Anyway I did a humors verse (it does look just a tad better at my place being centered); a haibun with a tau ku:

    “Hanging Around”

    “Hanging Around”

    Soon it will be full fledged time
    To escape the laundry room
    The clothes have been drying
    On inside lines and racks
    When e’re twere possible

    Still in the washer they will tumble
    But on the outside lines
    Sheets, towels and bedding
    As well as other unmentionables
    Will flutter in the warm spring breezes

    Unlike the fierce March wind now blowing
    That is knocking dead wood out of trees
    A strong westerly pushes reverse ripples
    Upon the muddy creek waters
    That are now livened by ducks and geese

    allow our homes’ foundation
    to grip
    ground secure – we’re still staying put!


    • I love to line dry the wash outside! Soon.

    • Charli Mills says:

      Hi Jules! I’ll be impressed with mated washers and dryers if they can communicate efficiently enough to not lose any socks. 😉 We are going to have to escape our smart houses to commune with the mud and sky outside. I enjoyed your hai bun and tau ku! I’ll remember to center your 99-words for the collection.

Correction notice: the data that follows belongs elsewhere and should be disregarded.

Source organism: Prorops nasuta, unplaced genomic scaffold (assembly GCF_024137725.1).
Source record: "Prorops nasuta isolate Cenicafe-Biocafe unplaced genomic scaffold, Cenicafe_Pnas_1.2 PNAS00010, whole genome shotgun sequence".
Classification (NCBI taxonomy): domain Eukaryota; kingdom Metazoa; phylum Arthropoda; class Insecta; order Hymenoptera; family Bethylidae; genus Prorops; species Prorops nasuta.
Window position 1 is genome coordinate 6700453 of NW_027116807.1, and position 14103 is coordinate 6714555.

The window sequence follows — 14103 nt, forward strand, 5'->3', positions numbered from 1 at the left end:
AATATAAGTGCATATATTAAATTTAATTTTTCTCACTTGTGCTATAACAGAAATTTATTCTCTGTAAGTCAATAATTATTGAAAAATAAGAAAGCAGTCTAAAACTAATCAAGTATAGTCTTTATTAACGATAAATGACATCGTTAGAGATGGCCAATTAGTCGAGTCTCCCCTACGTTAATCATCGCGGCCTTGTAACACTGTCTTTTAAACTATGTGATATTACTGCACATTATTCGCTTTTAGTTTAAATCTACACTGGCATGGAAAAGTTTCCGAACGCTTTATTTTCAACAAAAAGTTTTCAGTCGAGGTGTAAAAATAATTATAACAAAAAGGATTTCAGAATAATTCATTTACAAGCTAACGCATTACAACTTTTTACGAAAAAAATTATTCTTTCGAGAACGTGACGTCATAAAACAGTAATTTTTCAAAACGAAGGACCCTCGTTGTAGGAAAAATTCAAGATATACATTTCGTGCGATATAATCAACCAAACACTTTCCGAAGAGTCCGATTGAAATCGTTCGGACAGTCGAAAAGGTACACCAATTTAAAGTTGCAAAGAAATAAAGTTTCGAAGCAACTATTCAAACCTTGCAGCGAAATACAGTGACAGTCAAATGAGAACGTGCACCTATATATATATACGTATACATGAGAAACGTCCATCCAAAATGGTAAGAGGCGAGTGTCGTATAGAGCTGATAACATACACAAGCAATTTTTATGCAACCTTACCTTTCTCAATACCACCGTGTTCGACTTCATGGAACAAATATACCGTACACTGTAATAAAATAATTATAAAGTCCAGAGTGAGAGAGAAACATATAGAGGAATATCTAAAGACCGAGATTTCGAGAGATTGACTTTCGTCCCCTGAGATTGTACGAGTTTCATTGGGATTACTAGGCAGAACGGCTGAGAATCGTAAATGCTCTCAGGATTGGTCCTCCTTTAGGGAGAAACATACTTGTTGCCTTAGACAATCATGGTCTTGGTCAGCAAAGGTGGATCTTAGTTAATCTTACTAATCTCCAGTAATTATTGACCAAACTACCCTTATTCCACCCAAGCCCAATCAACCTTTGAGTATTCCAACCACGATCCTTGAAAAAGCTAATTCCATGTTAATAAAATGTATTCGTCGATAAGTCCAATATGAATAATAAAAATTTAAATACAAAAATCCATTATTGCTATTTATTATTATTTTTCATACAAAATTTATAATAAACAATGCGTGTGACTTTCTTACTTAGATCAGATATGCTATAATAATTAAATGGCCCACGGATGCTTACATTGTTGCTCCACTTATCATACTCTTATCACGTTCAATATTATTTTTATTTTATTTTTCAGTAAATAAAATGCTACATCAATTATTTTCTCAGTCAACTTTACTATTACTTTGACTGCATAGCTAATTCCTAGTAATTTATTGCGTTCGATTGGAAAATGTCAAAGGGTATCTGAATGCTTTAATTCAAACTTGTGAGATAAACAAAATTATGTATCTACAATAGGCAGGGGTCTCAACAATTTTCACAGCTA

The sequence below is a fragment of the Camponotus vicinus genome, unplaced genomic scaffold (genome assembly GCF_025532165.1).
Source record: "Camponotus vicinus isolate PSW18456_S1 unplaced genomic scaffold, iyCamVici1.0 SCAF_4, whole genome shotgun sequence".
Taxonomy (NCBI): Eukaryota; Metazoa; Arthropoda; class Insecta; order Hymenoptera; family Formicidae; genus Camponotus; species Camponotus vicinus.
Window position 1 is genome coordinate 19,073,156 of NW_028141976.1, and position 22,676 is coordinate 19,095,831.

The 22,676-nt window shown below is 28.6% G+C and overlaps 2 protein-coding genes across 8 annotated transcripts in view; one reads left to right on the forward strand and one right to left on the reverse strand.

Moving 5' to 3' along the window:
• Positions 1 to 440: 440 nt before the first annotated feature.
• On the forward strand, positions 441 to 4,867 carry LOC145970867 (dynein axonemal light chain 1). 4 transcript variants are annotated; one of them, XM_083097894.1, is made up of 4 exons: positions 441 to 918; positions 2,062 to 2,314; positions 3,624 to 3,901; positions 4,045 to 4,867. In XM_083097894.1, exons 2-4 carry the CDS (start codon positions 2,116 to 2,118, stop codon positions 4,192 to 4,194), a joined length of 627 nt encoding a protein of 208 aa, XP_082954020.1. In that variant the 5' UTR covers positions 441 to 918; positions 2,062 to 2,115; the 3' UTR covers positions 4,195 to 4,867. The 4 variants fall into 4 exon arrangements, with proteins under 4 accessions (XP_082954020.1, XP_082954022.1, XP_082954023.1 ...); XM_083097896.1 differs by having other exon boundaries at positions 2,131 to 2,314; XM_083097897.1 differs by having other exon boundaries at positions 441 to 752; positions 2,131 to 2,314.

• Jules says:

        Thought I entered it…Thank you. WP is up to sumthin’ agin’. I think I missed one or to collections, believing that I had entered correctly. Esh! I’ve been having some issues with WP taking away likes… so I have to do that again (especially if I add a comment through my notifications at the Dashboard).

        You loose socks in the washer —over the rim and down the drain. The poor dryer gets the blame…

  10. Ritu says:

    Here’s me… it’s a bit lame, but I am shattered, after a crazy week in school!
    And it’s BOTS!

  11. […] Charli’s Carrot Ranch Prompt: […]

  12. […] Author’s Notes: It’s a Friday. Freedom a story. Call it Friday Fact or Fiction. Some stories will be 100% fact (or close to it) while others will be 100% fiction. Most will be a little bit of both. You, the reader, can delight in speculating where the story belongs.Today’s entry is in a category known as flash fiction or short story. There are many other names (micro, mini, nano, etc) and a variety of different lengths (one-word stories, six-word stories, 12-word stories, 100 words, 500 words.) Carrot Ranch is a dynamic online literary community for those practicing their craft, reading stories, and discussing the process. Charlie Mills hosts the weekly Flash Fiction challenge which limits stories to 99 words – no more, no less. This week’s challenge is to write with the prompt of “escape.” […]